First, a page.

A psychological phenomena, related to terms such as “you can lead a horse to water, but can’t make it drink,” rather frequently is seen with teen-age neurotherapy clients. This is especially common if they are angry with one or both parents and/or have been coerced into coming for treatment, e.g., be “off restriction” as long as they come for the sessions. Again, targeted EEG changes may occur, but behavioral symptoms persist. This, of course, is not limited to parent– child conflict, and has been observed in cases of marital conflict, court-imposed treatment, and other situations where a client perceives external pressure to change. Relevant to this, the senior author recalls how readily he was able during a psychology class to “shape” a rat’s behavior using operant conditioning procedures, but when applying such procedures to high school students in his class it was not so easy. It seems there was an intervening variable referred to variously by terms such as consciousness, ego, self-determination. Unlike the rat, students apparently acted on thoughts such as “he’s trying to manipulate me,” or “I like me the way I am,” and behavioral change did not come easy (for teacher or students!). The authors occasionally have had clients ask specifically: “Will this change my personality?”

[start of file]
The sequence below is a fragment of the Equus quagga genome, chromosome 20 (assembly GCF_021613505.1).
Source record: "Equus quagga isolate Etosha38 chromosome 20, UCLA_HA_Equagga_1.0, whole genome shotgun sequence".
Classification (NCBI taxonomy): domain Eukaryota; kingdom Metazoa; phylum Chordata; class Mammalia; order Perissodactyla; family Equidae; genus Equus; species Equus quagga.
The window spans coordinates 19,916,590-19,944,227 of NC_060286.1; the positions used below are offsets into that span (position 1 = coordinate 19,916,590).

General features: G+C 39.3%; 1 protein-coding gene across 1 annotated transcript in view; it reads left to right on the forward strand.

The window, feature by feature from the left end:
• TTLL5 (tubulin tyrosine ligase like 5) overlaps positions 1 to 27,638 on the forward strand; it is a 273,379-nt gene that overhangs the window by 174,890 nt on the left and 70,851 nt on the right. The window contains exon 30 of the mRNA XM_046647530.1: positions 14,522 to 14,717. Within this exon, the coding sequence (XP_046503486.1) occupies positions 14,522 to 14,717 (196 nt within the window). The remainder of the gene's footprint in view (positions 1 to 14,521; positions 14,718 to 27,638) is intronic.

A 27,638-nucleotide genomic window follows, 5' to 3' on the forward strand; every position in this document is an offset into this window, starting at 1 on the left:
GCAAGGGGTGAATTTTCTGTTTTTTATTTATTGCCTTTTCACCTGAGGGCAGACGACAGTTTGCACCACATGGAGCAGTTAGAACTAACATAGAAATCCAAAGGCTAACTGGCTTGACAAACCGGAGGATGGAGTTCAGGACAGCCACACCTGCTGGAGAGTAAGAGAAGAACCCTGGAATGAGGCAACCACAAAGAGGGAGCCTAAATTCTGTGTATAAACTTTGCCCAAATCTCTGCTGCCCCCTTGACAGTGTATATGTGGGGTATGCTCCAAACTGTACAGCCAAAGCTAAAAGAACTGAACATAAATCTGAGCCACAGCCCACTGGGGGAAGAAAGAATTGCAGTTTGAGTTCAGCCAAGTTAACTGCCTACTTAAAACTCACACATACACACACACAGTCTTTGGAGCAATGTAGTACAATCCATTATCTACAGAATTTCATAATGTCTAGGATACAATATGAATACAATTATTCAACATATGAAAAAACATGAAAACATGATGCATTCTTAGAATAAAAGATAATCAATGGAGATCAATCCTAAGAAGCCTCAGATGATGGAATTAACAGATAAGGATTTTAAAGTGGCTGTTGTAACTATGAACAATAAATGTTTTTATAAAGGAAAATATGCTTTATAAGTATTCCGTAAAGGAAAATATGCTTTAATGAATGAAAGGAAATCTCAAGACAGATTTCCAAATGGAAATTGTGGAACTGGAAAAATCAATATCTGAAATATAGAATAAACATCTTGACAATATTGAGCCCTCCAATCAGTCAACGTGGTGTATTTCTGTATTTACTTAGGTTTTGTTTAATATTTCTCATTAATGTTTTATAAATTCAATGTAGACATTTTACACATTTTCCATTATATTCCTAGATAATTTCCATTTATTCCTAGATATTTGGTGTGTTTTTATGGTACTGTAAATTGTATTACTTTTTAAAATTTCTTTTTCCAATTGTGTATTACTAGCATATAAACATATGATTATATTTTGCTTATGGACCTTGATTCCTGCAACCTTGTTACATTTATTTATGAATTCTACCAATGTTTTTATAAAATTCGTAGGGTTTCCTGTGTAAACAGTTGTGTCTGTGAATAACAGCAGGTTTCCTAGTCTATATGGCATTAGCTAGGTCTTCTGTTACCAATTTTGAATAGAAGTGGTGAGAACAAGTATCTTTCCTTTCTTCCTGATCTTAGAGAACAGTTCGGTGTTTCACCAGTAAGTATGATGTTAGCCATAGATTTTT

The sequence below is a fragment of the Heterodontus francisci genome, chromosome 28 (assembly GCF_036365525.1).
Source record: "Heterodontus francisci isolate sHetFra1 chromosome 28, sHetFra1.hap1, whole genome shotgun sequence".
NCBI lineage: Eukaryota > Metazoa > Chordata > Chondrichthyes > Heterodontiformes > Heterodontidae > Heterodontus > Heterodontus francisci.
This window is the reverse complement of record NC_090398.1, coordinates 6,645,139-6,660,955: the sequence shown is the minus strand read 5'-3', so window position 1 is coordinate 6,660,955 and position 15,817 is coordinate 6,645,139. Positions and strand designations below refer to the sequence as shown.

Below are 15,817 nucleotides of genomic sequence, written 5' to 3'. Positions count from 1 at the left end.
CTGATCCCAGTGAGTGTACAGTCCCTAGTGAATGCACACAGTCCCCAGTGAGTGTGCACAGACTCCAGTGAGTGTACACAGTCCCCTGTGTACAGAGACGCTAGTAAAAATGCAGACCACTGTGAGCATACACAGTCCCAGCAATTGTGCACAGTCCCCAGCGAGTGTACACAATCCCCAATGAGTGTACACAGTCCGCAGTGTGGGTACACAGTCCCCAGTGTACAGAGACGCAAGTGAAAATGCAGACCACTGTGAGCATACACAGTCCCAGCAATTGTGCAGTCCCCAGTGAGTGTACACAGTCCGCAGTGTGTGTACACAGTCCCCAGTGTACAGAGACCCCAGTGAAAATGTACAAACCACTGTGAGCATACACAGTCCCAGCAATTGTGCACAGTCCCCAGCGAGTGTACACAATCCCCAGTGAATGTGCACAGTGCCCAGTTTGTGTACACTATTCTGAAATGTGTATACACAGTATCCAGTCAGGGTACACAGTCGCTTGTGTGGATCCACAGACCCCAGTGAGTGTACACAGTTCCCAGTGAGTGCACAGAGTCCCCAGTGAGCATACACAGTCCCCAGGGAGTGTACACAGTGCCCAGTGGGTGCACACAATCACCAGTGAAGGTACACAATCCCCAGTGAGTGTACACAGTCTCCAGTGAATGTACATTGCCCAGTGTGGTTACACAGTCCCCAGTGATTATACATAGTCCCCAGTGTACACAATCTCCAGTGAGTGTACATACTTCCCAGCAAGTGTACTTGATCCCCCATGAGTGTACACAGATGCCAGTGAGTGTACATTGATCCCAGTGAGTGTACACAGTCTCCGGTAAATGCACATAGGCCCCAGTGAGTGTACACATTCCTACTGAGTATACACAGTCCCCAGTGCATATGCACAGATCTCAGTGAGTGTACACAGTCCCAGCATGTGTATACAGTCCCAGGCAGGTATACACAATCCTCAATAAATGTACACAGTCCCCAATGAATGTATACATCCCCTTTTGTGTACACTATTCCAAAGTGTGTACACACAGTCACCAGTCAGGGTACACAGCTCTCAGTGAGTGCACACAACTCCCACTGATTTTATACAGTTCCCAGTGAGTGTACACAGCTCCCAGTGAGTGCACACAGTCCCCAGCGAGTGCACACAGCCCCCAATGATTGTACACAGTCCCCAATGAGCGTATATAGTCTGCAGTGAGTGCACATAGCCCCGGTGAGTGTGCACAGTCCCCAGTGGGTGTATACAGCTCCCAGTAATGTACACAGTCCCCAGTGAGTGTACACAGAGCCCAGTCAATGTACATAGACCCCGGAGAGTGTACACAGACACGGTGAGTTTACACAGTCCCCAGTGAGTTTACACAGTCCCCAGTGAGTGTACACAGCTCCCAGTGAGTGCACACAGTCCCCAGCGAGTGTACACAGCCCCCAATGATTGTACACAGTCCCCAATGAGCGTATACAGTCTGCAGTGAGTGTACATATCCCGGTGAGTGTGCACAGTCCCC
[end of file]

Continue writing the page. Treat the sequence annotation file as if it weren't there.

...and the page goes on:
Readers who accept and understand the significance of unconscious motivation and dynamics can appreciate still other psychological variables which the authors believe are involved in some cases of slow or non-existent neurotherapy progress. This is suspected, for example, in cases where clients seem bent on “self-sabotage.” They usually strongly deny such motivation, yet their histories contain multiple instances of developments such as losing good jobs, dropping out of college with only one semester (or class) to go, failing, despite multiple warnings, to make mandatory reports to parole officers and thus being returned to prison. Mental health practitioners can speculate on causation in such cases (e.g., guilt and a need for punishment; need to maintain a “loser” self-concept), and may recommend psychodynamic type psychotherapy. Whatever the true dynamics may be, the neurotherapist often notes slow or variable progress, sometimes with partial or total remission of symptoms which later return with equal or greater severity than originally.
Another situation where unconscious motivation may hinder neurotherapy has been observed at times with clients diagnosed with obsessive-compulsive disorder (OCD). Although OCD presently is seen primarily as having a neurophysiological basis, and best treated with cognitive behavior therapy using exposure and response prevention (e.g., Foa, Yadkin, & Lichner, 2012), it has been the senior author’s experience that unconscious dynamics can be involved. For example, a compulsive behavior may serve to “correct for” a strongly anxiety-provoking obsessive thought of unconscious origin. In such cases more common psychodynamic approaches generally prove futile. And, to the degree that unconscious motivation is involved in perpetuating symptoms, neurotherapy progress also is likely to slow or be non-existent. Of course, in cases where some aspects of OCD have a basis in neurophysiology, such aspects may prove responsive to neurotherapy (perhaps especially if used in conjunction with exposure and response prevention).